Should the cable be terminated by some value different from the characteristic impedance of the cable the amount of energy reflected back to the cable start point would be the portion of the pulse not absorbed by the termination. Also any change in the cable impedance due to a connection, major kink or other problem will generate a reflection in addition to the reflection from the end of the cable. By timing the delay between the original pulse and the reflection it is possible to discern the point on the cable length where an anomaly exists.
The cable type governs this signal propagation speed. For example normal Category 5 cable propagation speed is 66% the speed of light, and for most coaxial cables this value is between 66% and 86%. Other cable characteristics are usually easier to measure and can be done with more conventional instruments. Cable conductor resistance can be measured in installed cable by shorting the cable on one end (short center wire to shield on coax, short two wires in wire pair on twisted pair cable etc.), and then using a multimeter on the other end to read the resistance value.
Cable capacitance can be measured with a capacitance meter by leaving one end of the cable not connected anywhere (all wired free) and connecting the meter to the other end of the cable. Cable insulation is typically measured with an insulation resistance meter.
The cable is typically not connected anywhere (or connected to equipment that do not cause error in measurement and do not get damaged by measuring). Insulation resistance meter typically applies some quite high voltage DC (125V, 250V, 500V, 1000V) to the line between two wires and measure if there is any leakeage. The leakage current is measured and the result is converted to resistance (usually in megaohms to gigaohms range). The measuring voltage needs to be selected based on the ratings of the wiring (and equipment if such are connected).
Low voltage telecom wiring and similar is typically tested with 125V or 250V voltage. Higher voltages are usually used when testing the insulation on the mains power carrying cables and some radio transmitter coaxial cable systems.
The measurin voltage needs to be right for the intended application. Too low voltage might not reveal insulation problems, but too high voltage can damage wiring and equipment connected to it. Line attenuation can be measured by connecting the signal source used in the application (or test instrument generating suitable signal) and signal receiver on other end (receiving equipment or terminating resistor).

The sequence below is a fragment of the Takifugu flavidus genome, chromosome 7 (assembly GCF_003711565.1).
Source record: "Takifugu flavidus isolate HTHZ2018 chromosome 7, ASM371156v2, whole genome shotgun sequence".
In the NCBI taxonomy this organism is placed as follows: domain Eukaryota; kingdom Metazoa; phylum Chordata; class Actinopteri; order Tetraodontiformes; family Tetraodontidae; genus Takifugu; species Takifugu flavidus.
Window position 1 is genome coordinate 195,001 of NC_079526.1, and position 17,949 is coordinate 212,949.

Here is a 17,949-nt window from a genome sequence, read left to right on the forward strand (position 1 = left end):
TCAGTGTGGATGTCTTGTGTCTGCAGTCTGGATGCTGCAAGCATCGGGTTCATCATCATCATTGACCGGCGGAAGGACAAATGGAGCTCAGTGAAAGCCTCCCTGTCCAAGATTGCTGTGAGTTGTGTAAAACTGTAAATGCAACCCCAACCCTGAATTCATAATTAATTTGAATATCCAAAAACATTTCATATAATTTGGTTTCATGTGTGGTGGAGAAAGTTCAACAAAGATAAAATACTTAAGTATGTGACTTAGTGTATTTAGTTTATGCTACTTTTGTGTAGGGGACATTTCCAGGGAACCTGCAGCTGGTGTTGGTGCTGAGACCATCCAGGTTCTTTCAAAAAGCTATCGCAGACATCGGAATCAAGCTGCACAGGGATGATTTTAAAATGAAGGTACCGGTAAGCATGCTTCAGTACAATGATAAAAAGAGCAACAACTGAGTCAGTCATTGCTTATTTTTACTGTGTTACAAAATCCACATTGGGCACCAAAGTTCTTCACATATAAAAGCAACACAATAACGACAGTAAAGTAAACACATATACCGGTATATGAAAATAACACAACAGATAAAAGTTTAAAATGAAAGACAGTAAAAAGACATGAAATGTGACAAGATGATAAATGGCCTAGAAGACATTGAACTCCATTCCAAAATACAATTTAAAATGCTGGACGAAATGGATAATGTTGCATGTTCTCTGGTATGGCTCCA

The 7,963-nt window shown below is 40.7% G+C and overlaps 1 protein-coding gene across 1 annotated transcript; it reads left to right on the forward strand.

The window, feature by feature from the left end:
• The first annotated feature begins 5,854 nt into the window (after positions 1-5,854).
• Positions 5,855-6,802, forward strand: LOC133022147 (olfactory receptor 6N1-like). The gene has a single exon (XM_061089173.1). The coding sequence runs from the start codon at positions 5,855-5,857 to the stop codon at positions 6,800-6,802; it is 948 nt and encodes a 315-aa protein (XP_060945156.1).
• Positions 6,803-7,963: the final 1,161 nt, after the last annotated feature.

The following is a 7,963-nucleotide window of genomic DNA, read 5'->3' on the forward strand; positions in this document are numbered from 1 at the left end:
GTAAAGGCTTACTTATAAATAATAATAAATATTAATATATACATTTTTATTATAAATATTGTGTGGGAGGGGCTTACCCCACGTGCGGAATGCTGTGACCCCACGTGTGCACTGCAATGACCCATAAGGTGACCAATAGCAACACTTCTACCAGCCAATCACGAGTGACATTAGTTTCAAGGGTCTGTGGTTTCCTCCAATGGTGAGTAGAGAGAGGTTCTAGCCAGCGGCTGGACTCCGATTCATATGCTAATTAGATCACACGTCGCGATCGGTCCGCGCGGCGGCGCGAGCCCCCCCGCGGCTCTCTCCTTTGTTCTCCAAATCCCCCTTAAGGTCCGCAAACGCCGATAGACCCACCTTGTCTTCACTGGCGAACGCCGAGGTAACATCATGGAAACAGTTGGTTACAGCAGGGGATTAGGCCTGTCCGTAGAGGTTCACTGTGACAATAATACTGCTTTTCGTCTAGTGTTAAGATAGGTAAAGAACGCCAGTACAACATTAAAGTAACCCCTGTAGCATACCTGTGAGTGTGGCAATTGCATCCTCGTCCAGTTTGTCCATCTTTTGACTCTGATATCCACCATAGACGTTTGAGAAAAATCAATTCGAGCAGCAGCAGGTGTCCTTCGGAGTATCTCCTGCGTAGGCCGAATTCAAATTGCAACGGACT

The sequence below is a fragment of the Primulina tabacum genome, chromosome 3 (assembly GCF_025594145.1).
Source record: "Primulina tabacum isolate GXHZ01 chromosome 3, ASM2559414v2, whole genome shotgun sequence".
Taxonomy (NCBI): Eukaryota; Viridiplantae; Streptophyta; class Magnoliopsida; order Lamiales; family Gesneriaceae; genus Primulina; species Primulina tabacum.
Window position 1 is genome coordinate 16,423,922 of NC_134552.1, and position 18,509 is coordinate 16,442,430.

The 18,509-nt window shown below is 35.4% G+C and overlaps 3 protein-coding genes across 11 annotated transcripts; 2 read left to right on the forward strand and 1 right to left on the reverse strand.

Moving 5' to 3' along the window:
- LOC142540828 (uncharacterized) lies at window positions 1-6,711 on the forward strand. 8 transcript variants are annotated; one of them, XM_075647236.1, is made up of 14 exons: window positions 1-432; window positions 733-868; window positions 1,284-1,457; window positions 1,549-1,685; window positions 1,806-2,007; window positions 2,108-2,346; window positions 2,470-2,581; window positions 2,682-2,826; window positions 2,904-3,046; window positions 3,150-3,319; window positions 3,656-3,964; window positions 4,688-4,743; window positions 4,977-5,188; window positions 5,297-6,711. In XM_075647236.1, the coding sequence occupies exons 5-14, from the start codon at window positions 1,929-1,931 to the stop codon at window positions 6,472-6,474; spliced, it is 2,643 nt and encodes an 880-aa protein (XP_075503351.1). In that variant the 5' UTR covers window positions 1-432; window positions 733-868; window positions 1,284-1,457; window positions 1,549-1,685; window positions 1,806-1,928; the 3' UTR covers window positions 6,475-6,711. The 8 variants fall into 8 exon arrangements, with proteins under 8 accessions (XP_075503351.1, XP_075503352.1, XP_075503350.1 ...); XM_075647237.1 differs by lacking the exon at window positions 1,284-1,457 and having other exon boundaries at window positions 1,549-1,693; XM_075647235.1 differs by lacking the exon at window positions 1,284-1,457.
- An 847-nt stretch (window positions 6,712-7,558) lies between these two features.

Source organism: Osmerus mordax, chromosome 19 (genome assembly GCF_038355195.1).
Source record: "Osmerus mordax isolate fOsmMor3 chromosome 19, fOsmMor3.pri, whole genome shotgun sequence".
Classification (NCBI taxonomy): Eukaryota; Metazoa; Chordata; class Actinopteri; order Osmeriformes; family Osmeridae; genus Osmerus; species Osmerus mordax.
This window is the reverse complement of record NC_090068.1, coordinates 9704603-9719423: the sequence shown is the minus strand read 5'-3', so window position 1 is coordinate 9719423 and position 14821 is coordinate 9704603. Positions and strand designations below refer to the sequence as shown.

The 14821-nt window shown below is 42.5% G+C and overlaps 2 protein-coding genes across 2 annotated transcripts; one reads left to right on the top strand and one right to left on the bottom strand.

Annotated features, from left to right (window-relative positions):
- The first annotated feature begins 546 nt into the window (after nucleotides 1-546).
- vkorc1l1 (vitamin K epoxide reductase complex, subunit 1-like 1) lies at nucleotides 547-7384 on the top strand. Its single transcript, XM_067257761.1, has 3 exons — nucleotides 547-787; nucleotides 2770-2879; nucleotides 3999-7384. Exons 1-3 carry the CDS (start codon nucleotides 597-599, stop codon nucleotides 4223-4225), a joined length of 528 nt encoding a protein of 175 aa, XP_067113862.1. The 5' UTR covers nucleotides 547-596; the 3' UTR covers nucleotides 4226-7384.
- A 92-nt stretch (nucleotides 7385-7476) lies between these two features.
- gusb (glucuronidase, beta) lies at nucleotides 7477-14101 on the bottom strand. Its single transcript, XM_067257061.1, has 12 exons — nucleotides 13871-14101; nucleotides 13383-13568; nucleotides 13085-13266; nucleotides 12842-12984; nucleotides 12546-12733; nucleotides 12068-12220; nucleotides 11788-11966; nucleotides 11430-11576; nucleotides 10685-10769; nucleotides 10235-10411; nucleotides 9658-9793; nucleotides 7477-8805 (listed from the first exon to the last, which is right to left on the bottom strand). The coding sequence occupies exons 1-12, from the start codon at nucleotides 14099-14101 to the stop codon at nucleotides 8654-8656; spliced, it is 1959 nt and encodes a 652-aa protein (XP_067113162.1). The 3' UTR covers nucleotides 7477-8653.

Then you just mesure the signal level on the transmitting and receiving ends (using a suitable multimeter or oscilloscope or similar instrument). The difference on those tells how much the cable attenuates the signal. In some applications you need to do measurement with different frequencies, recording how cable attenuates on different freuqncies. Some cable TV system measurements use a wideband noise source as the transmitter and a spectrum analyzer as the receiver (difference on the signal spectrum on the transmitting and receiving ends tells the attenuation on different frequencies). Amount of noise coupled to the line is measured with the indended equipment or suitable line terminators connected to the ends of the cable. If you use equipment they need to be turned off so that they do niot send anything to the line.
Any signal that is now measured on the line is the amount of coupled noise. • - From Wikipedia, the free encyclopedia • - Very many cable fault locating documents. • - dealing with CATV distribution equipment and power supplies, we are constantly confronted with shorted and open components and circuits • - a schematic for a homebrew cable reflection tester from the December 1996 issue of Electronics Now, useful for checking coax cable runs for shorts or even impedance mismatches • - This article illustrates the relative influence of skin-effect and dielectric losses on the characteristic impedance of a lossy transmission line. • - knowing how to measure PCB trace impedances can help you optimize circuit performance from DC to gigahertz • - Opens, shorts or less-severe impedance discontinuities have a way of showing up on cables in strange places - places you might never suspect.